Fraser - Performer

Fraser's Point of View

Vicky Lee says:

Fraser is possibly the closest gay friend that I have ever had, (who is not a female impersonator or drag queen). I always perceived Fraser as different to the rest of the team - he was the boy we were... the 'girls'. I think that's how he thought of the others and me too. When we were on tour and went out to socialise, in our off duty time, us 'girls' rarely ventured out without our slap and a frock to impress. For me it was an experience to watch Fraser prepare for a night out - attention to detail (a button here a flash of Calvin's there) ... but all man. I asked him to write an article from his perspective for The Tranny Guide.

Fraser says:

“I am not a drag queen or female impersonator, I still get labelled drag queen”

Looking back, I never expected I'd follow a career in performing arts. Like most teenagers, I often dreamed about being on stage, but never once had I entertained the prospect of jumping around as an impersonator, look-alike, illusionist or even (as some have said) an impostor!

Ten years ago saw the first appearance of Fraser, backing my colleagues playing the boy parts in both dance and comedy routines - 'an extra' as I once remember being referred to!

Considering the pay was both inexcusable and offensive in it's entirety, I suppose the reason I continued performing in the early days was quite simply for the fun of it (ok, ok - and maybe the adrenaline / endorphin rush!)

Performing was something I had looked upon as being very ephemeral and where longevity only came with great talent. The thing is that I have never considered myself to be 'that' talented. on stage.Even after being in the business for over a decade I still see myself as an 'average all-round entertainer' who tries not to take himself too seriously.

When the shows really started to take off, I must admit I was in my element. I loved being able to call a venue and within five minutes having clinched a £500 deal. It all seemed so easy! The previous four or five years had been quite a struggle, promoting, building a name and client base, surviving the inevitable personality clashes and performing as characters including Michael Jackson and Edward Scissor Hands. Now the work was flooding in and the show was growing from strength to strength. Everyone was having a great time touring the U.K., Europe and the States but for me things were changing, especially outside of the world we had created for ourselves.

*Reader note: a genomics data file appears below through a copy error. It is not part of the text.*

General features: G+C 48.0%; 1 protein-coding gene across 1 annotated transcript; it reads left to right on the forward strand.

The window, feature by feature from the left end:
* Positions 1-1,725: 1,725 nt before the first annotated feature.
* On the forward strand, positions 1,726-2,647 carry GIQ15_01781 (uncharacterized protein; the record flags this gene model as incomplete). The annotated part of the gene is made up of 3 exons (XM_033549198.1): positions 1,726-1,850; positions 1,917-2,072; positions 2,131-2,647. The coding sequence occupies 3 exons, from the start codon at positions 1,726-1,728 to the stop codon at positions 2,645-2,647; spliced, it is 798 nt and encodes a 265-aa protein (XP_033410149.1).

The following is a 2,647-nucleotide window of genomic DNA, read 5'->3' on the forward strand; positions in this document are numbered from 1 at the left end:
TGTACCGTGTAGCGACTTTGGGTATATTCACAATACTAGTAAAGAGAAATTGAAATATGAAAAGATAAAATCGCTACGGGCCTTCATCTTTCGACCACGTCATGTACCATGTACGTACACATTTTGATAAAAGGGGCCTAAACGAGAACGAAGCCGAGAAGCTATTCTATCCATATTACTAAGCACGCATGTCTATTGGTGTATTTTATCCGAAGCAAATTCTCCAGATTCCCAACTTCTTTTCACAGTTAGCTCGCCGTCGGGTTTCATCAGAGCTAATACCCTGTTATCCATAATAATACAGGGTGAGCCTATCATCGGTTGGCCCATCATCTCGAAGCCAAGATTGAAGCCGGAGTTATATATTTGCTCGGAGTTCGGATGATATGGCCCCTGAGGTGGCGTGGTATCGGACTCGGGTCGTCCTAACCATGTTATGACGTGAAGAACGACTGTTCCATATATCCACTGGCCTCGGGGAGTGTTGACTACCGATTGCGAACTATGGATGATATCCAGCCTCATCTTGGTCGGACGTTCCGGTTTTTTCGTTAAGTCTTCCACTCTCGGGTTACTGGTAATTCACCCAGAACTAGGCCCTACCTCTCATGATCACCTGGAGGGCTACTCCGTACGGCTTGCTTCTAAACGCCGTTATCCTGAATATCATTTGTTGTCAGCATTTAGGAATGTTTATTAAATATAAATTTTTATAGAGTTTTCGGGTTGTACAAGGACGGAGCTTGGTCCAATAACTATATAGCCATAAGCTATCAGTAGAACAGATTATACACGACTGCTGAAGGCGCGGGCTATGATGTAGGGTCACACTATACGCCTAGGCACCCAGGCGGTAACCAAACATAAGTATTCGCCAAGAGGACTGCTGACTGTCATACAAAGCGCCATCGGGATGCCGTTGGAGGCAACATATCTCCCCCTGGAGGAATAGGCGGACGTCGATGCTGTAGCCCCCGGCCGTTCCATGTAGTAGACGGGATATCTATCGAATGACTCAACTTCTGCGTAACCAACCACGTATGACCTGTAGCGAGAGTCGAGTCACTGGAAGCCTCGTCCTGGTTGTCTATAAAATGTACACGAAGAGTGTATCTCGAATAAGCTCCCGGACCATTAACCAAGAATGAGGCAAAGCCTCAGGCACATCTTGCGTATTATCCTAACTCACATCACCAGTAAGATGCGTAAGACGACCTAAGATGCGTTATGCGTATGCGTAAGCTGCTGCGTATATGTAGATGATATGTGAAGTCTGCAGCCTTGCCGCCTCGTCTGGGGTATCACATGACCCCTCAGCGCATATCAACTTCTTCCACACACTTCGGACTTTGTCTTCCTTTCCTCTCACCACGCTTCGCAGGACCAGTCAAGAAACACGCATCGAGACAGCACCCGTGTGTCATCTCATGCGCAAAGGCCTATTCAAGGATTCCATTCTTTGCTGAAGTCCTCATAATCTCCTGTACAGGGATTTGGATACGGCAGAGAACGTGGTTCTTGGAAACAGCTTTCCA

I noticed that many of the friends that I used to 'hang-out' with were no longer around and that my circle of friends now mainly consisted of other performers, 80% of which were drag queens or female impersonators. It has fascinated me living and working with so many different stereotypical roles.- and believe me, my friends, past and present, have included each and EVERY stereotype. I have learnt that someone who says they aren't homophobic can turn out to be the most homophobic of the lot - whereas the person who seems to be extremely homophobic can be quite the reverse when none the wiser to a persons sexuality? When it comes to cross-dressing, people's beliefs (including gay people) are so mixed up that they don't know whether they are coming or going!

During this time I noticed friends gay and straight distancing themselves from me. I can now put this down to them having a problem with drag! Although I am not a drag queen or female impersonator, I still get labelled 'drag queen’,This annoys me intensely but I realise that it just boils down to that person's stupidity and blindness! It's upsetting to see that within the gay community, the 'gay homophobe' has increased tenfold over the past five years owing to the fitness boom and body-beautiful era. Could it be that it is no longer acceptable to dress up and jump around on stage, in a gay cabaret venue, in the opposite sex's clothes? There are are more 'out' trannies than ever before but drag seems to be heading towards oblivion.

I have even overheard people say that drag has had it's day!

It is definitely in a decline on the gay scene. Take Gay Pride for instance: where was the Cabaret Tent and how many Drag performers were included on the Main Stage? Looking at the London cabaret listings, Drag is becoming more and more scarce. I believe that people just aren't as interested in drag as they were just a few years ago, when Drag was hitting the headlines everywhere and films such as Priscilla, Queen of the Desert and Two Wong Foo, were box office smashes.

Now people seem to be finally accepting cross-dressing as an every day part of life and as trannies become more accepted it looks as though Drag is becoming more and more illusive.

Fortunately, this might be quite a good thing for the Tranny community because the novelty of seeing a man dressed as a woman and the association with drag will have diminished allowing trannies to get on with their lives, more accepted than ever before!